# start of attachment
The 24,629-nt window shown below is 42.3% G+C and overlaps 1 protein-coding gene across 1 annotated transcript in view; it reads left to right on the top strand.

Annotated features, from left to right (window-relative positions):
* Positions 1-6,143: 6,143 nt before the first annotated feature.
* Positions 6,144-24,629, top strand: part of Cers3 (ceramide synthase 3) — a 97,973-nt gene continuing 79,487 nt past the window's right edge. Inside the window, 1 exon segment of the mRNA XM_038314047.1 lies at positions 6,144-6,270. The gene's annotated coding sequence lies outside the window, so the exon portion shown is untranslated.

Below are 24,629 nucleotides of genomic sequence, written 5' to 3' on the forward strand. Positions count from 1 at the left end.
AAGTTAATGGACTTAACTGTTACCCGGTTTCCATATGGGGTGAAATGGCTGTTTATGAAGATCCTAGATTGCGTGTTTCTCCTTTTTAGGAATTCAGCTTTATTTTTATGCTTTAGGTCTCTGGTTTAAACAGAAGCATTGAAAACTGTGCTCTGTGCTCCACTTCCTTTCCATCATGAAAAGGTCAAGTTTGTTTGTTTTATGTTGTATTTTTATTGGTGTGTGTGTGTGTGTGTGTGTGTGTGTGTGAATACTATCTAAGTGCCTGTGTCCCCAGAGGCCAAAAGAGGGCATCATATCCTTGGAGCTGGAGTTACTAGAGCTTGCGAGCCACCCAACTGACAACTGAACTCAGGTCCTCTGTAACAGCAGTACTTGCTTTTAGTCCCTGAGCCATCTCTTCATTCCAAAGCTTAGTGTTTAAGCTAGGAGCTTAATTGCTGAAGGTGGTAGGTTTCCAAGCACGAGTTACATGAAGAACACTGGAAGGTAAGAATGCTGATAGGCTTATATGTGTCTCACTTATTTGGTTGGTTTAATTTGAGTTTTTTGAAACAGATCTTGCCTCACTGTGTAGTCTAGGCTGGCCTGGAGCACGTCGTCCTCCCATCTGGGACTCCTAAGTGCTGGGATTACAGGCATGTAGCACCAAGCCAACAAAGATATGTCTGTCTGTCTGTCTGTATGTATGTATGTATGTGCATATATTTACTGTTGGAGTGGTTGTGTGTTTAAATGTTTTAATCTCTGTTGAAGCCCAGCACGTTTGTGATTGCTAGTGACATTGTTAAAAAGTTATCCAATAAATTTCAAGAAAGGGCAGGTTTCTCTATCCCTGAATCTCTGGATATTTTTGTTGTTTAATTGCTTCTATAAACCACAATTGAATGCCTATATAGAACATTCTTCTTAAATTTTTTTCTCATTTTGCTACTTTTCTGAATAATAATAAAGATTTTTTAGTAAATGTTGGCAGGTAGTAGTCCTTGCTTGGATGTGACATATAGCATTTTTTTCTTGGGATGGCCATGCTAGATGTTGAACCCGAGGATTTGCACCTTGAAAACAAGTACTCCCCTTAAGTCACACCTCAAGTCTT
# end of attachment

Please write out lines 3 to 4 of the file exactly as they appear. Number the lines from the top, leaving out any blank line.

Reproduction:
* Positions 1-6,143: 6,143 nt before the first annotated feature.
* Positions 6,144-24,629, top strand: part of Cers3 (ceramide synthase 3) — a 97,973-nt gene continuing 79,487 nt past the window's right edge. Inside the window, 1 exon segment of the mRNA XM_038314047.1 lies at positions 6,144-6,270. The gene's annotated coding sequence lies outside the window, so the exon portion shown is untranslated.